Harper’s Bible Dictionary
edited by Paul J. Achtemier (San Francisco: Harper and Row, 1985)
You are strongly recommended to add to your library the excellent revised edition of Harper's Bible Dictionary titled, The Harper Collins Bible Dictionary, Revised Edition [book review], edited by Paul J. Achtemeier, with the Society of Biblical Literature (NY: Harper Collins, 1996). It is currently the best one-volume Bible dictionary in English, and it is available at Border's Books, Christian Science Reading Rooms, http://www.borders.com, or http://www.christianbook.com.
1 A military officer of the Ammonites who joined forces with the Syrians to oppose Judas Maccabeus and Judeas freedom fighters (ca. 164 b.c.); the Ammonites were crushed in several battles and Timothy was slain (1 Macc. 5:6-8; 2 Macc. 8:30-33; 9:1-4; 10:24-38; 12:1-25, the last passage being misplaced in the narrative).
2 Pauls beloved and faithful child in the Lord (1 Cor. 4:17; cf. 1 Tim. 1:2). Timothy is associated with Paul in the prescripts of at least four of the apostles Letters (1 Thess. 1:1; 2 Cor. 1:1; Phil. 1:1; Philem. 1; cf. Rom. 16:21; cf. also 2 Thess. 1:1; Col. 1:1), an indication of the extent of their joint endeavors. He is otherwise mentioned as an associate and helper of Paul in four of the Letters (1 Thess. 3:2, 6; 1 Cor. 4:17; 16:10; 2 Cor. 1:19; Phil. 2:19) and appears in the Acts of the Apostles, a narrative independent of Pauls Letters (Acts 16:1-3; 17:14-15; 18:5; 19:22; 20:4), in a similar role. Finally, he is the named addressee of two of the pastoral Letters, 1 and 2 Timothy (1 Tim. 1:2, 18; 6:20; 2 Tim. 1:2).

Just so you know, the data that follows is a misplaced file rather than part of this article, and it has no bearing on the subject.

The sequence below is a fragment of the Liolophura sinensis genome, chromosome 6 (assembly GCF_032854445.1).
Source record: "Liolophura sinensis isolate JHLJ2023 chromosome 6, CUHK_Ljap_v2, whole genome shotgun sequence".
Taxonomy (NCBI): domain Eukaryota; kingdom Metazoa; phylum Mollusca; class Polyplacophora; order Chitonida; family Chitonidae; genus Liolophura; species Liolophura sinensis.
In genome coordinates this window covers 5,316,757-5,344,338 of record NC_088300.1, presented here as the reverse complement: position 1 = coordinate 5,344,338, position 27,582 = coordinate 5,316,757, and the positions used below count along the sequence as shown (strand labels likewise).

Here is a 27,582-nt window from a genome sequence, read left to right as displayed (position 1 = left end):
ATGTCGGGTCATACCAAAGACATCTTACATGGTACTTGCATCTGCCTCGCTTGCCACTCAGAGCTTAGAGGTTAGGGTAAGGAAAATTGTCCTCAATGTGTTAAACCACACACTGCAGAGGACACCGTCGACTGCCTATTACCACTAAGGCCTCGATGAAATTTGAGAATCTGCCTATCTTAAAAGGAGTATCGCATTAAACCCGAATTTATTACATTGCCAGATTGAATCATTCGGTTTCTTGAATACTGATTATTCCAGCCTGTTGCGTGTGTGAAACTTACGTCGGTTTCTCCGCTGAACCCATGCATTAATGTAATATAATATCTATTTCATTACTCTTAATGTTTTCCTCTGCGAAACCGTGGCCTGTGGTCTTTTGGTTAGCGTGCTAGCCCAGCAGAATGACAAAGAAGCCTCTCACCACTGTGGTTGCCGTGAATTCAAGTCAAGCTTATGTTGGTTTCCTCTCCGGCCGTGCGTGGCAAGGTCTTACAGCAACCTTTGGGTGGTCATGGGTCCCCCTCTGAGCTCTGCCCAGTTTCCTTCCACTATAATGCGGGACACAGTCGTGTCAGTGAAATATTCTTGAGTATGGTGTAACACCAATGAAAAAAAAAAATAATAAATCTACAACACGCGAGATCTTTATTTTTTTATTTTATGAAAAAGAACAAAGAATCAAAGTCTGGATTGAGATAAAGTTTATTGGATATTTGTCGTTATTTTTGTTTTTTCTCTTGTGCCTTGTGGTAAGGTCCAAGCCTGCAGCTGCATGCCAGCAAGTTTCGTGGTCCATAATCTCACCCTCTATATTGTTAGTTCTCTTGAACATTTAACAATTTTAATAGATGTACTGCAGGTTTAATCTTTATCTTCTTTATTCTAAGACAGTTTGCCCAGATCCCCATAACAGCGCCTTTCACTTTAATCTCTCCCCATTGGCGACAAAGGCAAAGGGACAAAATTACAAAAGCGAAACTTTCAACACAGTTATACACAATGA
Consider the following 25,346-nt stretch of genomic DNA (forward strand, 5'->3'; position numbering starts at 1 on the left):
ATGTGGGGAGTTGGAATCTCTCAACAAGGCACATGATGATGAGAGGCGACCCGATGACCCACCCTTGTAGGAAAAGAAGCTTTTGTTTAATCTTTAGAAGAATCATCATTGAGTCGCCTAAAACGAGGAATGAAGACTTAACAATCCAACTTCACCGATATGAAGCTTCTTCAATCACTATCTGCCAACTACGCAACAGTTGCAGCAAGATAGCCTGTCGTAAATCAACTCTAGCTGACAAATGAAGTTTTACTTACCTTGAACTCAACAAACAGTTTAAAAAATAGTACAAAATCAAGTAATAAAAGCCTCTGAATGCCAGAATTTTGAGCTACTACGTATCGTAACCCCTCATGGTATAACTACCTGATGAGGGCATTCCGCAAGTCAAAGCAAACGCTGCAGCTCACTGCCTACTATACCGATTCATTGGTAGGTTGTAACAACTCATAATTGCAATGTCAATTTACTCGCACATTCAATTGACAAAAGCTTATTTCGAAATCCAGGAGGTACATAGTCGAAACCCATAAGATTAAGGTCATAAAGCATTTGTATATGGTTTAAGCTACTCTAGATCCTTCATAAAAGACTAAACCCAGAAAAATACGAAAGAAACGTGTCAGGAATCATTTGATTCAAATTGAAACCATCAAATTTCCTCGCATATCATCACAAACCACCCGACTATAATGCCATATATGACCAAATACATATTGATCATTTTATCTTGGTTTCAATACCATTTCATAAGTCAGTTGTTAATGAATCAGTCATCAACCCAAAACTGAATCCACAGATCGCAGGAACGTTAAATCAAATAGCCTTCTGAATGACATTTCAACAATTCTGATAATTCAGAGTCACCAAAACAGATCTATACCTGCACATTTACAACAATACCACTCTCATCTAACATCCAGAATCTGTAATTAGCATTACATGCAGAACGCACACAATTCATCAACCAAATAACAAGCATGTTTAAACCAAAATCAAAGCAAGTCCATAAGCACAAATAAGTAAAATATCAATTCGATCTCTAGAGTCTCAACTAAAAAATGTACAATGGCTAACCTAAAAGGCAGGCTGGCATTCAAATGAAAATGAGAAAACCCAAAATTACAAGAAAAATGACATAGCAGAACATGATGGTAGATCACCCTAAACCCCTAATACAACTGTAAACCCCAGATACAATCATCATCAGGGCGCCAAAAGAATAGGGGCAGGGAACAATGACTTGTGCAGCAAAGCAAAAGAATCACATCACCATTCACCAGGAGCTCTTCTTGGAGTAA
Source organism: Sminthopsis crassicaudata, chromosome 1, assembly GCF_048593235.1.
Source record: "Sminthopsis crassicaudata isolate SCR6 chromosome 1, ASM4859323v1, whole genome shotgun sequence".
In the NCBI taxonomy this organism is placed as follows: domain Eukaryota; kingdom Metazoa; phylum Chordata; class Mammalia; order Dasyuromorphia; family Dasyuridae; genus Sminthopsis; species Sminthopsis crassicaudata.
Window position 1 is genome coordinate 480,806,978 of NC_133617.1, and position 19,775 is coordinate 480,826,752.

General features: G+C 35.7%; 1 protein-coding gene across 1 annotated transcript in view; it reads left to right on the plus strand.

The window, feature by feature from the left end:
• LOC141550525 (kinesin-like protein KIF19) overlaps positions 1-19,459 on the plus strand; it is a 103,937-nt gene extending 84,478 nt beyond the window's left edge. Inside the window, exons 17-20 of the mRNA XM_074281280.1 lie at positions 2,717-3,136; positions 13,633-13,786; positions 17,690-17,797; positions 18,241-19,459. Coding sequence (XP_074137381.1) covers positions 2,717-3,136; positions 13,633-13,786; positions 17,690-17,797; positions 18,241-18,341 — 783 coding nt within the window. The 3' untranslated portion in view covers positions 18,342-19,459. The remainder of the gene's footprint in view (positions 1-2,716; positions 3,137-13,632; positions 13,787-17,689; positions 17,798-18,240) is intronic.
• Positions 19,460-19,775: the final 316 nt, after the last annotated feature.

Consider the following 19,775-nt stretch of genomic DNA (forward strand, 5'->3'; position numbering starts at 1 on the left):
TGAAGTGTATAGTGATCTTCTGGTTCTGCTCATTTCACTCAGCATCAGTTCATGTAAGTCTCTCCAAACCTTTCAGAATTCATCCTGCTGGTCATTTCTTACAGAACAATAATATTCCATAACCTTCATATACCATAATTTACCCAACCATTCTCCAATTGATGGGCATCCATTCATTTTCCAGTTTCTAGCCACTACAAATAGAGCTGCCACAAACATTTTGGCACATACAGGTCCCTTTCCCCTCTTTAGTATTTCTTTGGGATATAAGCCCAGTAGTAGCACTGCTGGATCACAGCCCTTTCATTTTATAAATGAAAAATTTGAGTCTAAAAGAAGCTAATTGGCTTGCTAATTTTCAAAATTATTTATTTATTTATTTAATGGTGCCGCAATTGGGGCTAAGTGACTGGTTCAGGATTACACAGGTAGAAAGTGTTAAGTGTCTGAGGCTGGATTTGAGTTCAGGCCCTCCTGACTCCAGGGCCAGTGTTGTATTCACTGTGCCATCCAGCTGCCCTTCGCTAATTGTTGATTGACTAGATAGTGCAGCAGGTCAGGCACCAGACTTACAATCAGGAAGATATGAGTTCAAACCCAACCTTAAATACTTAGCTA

According to Pauls earlier Letters, Timothy was a colleague with Paul and Silvanus (Silas) in missions to the Thessalonians and the Corinthians (1 Thess. 1:1; 3:2, 6; 1 Cor. 4:17; 16:10; 2 Cor. 1:1, 19). The ministries of these three in Macedonia are also reported in Acts (17:14-15; 18:5; cf. 19:22). From both sources, we learn that shortly after leaving Thessalonica Pauls anxiety concerning the effects of persecution led him to send emissaries to encourage the Macedonian church in its faith. Paul, himself, was left alone in Athens (1 Thess. 3:1-5; cf. Acts 17:13-16, a slightly more detailed account). From 1 Thess. 3:2-3 we learn that a special responsibility for ministry to the beleaguered Thessalonians was entrusted to Timothy, our brother and Gods servant in the gospel of Christ. When, with Silvanus (Silas), Timothy joined Paul in Corinth, he was the bearer of good news: the Thessalonians remained steadfast in faith and love, and they longed to see Paul (1 Thess. 3:6).